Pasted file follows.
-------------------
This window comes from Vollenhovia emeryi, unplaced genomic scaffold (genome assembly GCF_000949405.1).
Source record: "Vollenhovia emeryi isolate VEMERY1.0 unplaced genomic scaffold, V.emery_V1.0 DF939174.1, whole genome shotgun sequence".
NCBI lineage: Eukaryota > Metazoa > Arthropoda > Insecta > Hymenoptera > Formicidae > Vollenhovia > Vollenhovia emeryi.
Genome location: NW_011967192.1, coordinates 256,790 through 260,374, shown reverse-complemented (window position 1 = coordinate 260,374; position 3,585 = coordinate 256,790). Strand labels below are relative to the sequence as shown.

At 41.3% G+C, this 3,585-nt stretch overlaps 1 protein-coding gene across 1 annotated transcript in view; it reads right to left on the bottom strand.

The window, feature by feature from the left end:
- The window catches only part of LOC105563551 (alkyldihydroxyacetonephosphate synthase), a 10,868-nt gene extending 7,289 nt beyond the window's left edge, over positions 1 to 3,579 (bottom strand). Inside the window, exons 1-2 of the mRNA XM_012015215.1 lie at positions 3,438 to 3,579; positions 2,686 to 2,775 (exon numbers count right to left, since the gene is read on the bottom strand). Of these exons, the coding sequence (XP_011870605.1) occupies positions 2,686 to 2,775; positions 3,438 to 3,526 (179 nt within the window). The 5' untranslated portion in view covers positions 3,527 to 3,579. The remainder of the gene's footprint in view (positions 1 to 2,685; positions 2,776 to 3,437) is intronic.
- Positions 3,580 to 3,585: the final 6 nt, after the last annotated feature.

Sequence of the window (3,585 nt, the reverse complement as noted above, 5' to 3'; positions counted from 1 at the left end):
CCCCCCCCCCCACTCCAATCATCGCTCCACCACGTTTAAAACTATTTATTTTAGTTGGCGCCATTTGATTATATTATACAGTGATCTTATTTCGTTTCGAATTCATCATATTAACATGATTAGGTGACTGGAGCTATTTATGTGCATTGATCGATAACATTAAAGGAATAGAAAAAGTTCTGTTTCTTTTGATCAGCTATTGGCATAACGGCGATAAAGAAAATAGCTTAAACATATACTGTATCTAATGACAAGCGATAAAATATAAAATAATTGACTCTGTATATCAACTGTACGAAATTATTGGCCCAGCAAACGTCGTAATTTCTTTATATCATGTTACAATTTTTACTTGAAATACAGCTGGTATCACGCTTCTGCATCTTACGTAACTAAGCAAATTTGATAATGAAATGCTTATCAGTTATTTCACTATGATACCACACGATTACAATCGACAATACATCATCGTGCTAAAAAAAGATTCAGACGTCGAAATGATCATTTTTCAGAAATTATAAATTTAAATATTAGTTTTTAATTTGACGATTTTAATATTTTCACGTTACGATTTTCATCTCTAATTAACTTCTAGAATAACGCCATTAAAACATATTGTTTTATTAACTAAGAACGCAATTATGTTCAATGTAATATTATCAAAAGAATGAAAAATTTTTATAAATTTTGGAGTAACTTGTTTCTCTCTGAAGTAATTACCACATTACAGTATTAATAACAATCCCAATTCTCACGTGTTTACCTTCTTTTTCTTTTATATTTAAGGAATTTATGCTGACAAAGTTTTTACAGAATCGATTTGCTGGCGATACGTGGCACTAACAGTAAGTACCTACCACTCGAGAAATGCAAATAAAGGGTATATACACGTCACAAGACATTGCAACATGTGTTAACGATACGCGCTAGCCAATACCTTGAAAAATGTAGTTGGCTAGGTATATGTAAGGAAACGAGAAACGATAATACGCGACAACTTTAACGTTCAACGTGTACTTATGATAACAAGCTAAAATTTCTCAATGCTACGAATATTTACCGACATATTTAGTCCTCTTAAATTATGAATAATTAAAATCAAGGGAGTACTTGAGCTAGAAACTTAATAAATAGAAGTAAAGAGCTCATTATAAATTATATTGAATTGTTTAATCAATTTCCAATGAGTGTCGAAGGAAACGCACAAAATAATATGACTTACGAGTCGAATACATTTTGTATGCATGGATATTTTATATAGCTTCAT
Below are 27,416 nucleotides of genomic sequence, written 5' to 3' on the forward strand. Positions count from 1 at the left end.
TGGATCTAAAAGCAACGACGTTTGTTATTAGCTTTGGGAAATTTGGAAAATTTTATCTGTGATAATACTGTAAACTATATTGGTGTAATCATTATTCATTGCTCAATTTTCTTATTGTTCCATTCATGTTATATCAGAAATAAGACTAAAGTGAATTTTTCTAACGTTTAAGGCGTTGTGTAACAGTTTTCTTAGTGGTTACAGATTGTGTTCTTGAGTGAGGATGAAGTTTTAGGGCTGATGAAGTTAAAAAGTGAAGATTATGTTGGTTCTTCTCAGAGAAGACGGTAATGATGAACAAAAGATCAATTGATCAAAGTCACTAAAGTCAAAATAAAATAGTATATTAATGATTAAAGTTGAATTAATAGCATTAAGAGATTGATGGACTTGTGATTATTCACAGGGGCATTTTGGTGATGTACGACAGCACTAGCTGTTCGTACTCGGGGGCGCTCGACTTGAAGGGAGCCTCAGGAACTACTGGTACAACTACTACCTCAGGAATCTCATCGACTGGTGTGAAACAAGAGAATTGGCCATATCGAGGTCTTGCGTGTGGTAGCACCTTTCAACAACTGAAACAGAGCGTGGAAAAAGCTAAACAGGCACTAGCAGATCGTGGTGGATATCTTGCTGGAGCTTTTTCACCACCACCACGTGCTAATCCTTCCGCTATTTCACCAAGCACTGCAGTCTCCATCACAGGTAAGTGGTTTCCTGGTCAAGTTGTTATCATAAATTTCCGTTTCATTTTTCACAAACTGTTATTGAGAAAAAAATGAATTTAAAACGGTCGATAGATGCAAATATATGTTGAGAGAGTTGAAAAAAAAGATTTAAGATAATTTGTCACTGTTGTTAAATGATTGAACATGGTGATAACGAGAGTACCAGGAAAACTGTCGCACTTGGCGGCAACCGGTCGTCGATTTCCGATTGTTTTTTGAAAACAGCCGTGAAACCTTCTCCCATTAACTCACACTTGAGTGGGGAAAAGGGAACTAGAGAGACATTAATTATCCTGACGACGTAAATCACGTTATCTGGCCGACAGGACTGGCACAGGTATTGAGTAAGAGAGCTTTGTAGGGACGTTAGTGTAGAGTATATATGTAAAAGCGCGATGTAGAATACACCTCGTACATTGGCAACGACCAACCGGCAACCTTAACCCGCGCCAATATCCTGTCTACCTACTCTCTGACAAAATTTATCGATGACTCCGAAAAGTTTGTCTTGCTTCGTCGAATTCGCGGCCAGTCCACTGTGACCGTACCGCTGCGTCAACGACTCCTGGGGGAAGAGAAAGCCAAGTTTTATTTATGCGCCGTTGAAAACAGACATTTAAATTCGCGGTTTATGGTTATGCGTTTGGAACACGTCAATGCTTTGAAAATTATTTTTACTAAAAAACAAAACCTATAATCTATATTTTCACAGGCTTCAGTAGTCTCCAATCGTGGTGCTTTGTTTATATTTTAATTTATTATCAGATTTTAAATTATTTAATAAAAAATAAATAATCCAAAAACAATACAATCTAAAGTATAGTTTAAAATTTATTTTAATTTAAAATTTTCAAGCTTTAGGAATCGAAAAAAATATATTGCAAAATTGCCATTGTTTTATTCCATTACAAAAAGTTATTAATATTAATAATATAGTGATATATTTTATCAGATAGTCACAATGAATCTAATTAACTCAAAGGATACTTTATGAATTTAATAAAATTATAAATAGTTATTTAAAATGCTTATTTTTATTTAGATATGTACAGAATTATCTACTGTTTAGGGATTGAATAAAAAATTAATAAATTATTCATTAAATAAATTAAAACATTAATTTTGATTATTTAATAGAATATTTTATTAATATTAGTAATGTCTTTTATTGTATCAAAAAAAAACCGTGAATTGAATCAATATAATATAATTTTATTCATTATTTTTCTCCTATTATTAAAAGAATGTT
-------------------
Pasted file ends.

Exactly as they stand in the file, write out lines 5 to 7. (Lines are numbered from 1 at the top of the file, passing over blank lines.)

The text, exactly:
At 41.3% G+C, this 3,585-nt stretch overlaps 1 protein-coding gene across 1 annotated transcript in view; it reads right to left on the bottom strand.

The window, feature by feature from the left end:
- The window catches only part of LOC105563551 (alkyldihydroxyacetonephosphate synthase), a 10,868-nt gene extending 7,289 nt beyond the window's left edge, over positions 1 to 3,579 (bottom strand). Inside the window, exons 1-2 of the mRNA XM_012015215.1 lie at positions 3,438 to 3,579; positions 2,686 to 2,775 (exon numbers count right to left, since the gene is read on the bottom strand). Of these exons, the coding sequence (XP_011870605.1) occupies positions 2,686 to 2,775; positions 3,438 to 3,526 (179 nt within the window). The 5' untranslated portion in view covers positions 3,527 to 3,579. The remainder of the gene's footprint in view (positions 1 to 2,685; positions 2,776 to 3,437) is intronic.